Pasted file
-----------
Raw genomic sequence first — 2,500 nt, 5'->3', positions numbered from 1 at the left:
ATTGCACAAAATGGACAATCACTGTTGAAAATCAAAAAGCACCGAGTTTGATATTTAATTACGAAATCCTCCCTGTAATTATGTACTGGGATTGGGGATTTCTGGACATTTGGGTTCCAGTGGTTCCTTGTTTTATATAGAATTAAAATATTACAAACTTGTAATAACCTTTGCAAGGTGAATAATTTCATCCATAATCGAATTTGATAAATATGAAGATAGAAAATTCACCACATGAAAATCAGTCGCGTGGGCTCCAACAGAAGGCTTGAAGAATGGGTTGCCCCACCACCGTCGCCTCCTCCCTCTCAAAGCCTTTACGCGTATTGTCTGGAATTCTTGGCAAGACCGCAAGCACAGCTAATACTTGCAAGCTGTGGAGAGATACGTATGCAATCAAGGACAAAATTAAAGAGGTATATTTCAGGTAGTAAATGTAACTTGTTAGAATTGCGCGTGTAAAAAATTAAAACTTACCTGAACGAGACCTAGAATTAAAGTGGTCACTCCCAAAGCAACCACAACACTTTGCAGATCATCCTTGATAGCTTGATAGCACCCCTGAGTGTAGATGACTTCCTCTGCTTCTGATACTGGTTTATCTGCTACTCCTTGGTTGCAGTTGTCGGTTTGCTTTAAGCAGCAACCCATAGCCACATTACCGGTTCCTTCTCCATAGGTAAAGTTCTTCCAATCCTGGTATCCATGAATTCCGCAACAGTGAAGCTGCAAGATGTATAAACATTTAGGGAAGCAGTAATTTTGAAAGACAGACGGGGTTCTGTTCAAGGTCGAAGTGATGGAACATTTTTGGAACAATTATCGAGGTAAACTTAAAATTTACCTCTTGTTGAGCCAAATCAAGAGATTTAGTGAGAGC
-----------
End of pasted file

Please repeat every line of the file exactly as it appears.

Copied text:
Raw genomic sequence first — 2,500 nt, 5'->3', positions numbered from 1 at the left:
ATTGCACAAAATGGACAATCACTGTTGAAAATCAAAAAGCACCGAGTTTGATATTTAATTACGAAATCCTCCCTGTAATTATGTACTGGGATTGGGGATTTCTGGACATTTGGGTTCCAGTGGTTCCTTGTTTTATATAGAATTAAAATATTACAAACTTGTAATAACCTTTGCAAGGTGAATAATTTCATCCATAATCGAATTTGATAAATATGAAGATAGAAAATTCACCACATGAAAATCAGTCGCGTGGGCTCCAACAGAAGGCTTGAAGAATGGGTTGCCCCACCACCGTCGCCTCCTCCCTCTCAAAGCCTTTACGCGTATTGTCTGGAATTCTTGGCAAGACCGCAAGCACAGCTAATACTTGCAAGCTGTGGAGAGATACGTATGCAATCAAGGACAAAATTAAAGAGGTATATTTCAGGTAGTAAATGTAACTTGTTAGAATTGCGCGTGTAAAAAATTAAAACTTACCTGAACGAGACCTAGAATTAAAGTGGTCACTCCCAAAGCAACCACAACACTTTGCAGATCATCCTTGATAGCTTGATAGCACCCCTGAGTGTAGATGACTTCCTCTGCTTCTGATACTGGTTTATCTGCTACTCCTTGGTTGCAGTTGTCGGTTTGCTTTAAGCAGCAACCCATAGCCACATTACCGGTTCCTTCTCCATAGGTAAAGTTCTTCCAATCCTGGTATCCATGAATTCCGCAACAGTGAAGCTGCAAGATGTATAAACATTTAGGGAAGCAGTAATTTTGAAAGACAGACGGGGTTCTGTTCAAGGTCGAAGTGATGGAACATTTTTGGAACAATTATCGAGGTAAACTTAAAATTTACCTCTTGTTGAGCCAAATCAAGAGATTTAGTGAGAGC